Charles Kendall Adams clearly articulated the importance of students voices in the quote penned; “No student ever attains very eminent success by simply doing what is required of him: it is the amount and excellence of what is over and above the required, that determines the greatness of ultimate distinction.”
In today’s society this statement has a resounding effect on the behavioural patterns of our generation of students on society, governments and institutions.
Our students’ contributions, their talents, skills and energies are too often underappreciated in their quest to contribute to society.
There continues to be very little involvement in policy and legislative structure and contributions within the highest decision making bodies of our society. And the few opportunities that exist, still limit contribution which will be valued.
It is with this consciousness The National Youth Council (NYC), continues to advocate for youth activism as we continue to see more students excel in all aspects of human development.
Students continue to demonstrate that they are the serve as a catalyst for rapid development of our society.
Our student population boasts brilliant young entrepreneurs who truly independently contribute to the economic.
Student professionals also mark their academic contributions to building our country’s path to academic excellence. Students continue to seek to pursue skilled professions and envision themselves soaring to world class careers.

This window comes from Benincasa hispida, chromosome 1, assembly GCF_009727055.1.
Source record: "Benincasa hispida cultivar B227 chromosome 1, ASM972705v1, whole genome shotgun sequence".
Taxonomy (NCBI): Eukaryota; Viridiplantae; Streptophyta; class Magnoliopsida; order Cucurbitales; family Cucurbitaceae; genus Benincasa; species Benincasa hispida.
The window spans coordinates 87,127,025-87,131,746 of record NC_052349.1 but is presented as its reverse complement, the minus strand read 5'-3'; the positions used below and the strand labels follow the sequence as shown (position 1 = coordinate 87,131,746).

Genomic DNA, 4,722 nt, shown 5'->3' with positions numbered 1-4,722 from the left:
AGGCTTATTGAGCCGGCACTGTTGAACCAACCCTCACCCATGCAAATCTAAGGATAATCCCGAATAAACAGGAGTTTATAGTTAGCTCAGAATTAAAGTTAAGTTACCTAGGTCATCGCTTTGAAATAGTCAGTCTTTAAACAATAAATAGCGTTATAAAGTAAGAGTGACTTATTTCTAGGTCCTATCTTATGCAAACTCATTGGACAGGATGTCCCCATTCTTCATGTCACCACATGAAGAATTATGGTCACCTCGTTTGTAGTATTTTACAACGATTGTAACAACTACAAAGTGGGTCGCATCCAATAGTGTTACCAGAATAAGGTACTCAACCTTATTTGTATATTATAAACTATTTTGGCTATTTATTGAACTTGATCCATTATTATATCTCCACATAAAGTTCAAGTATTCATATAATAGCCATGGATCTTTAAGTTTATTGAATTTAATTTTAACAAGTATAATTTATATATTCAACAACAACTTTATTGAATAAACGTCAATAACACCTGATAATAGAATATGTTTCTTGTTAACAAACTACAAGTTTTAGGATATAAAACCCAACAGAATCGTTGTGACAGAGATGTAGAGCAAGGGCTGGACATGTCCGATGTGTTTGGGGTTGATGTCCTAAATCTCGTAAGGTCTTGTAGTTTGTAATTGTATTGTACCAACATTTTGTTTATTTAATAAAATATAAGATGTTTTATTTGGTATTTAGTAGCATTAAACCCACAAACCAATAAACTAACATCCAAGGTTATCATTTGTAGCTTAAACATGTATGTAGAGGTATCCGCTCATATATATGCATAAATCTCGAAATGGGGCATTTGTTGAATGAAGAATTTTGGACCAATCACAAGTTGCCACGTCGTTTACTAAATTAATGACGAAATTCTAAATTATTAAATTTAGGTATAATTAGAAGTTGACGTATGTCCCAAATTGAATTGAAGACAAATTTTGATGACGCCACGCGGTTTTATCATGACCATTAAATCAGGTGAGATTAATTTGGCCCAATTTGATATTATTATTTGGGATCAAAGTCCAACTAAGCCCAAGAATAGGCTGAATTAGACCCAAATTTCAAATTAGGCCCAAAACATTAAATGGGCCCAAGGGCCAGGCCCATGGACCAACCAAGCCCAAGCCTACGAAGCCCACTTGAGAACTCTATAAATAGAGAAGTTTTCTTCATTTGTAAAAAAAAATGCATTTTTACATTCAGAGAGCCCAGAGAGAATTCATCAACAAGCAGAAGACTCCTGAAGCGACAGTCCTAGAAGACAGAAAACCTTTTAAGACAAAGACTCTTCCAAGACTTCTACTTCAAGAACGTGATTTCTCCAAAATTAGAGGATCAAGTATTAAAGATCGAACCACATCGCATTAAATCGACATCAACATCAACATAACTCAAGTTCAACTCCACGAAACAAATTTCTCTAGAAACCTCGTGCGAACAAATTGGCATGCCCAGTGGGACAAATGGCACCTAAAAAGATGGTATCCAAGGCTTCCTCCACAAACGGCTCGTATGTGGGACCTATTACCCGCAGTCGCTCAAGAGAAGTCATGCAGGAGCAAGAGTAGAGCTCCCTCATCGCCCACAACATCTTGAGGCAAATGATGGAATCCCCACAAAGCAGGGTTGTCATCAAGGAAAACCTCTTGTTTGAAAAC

The 17th of November is the International Students’ Day, an international observance of student activism.
The date commemorates the anniversary of the 1939 Nazi storming of the University of Prague after demonstrations against the killing of Jan Opletal and the occupation of Czechoslovakia, and the execution of nine student leaders, over 1200 students sent to concentration camps, and the closing of all Czech universities and colleges
The National Youth Council observes this day to encourage our students and youth at all levels of society to make a deliberate effort to be a part of the youth movement in St. Lucia.
President of NYC Louise Victor in commenting on today’s observation urged young people ‘let us challenge ourselves to be leaders of change and make a valuable contribution to our fair Helen.
We encourage you to inspire not just students, but other young people around you to participate in positive movements and genuinely contribute to being part of the change they want to see.”
With the dawn of our new Student Council’s executive, the NYC implores our student leaders to aggressively accept this challenge and become more vocal and understand the power the possess to bring about change in their country.
Abdul Kalam encapsulates the importance of student involvement and advocacy when he quoted “One of the very important characteristics of a student is to question. Let the students ask questions.” Happy Students’ Day.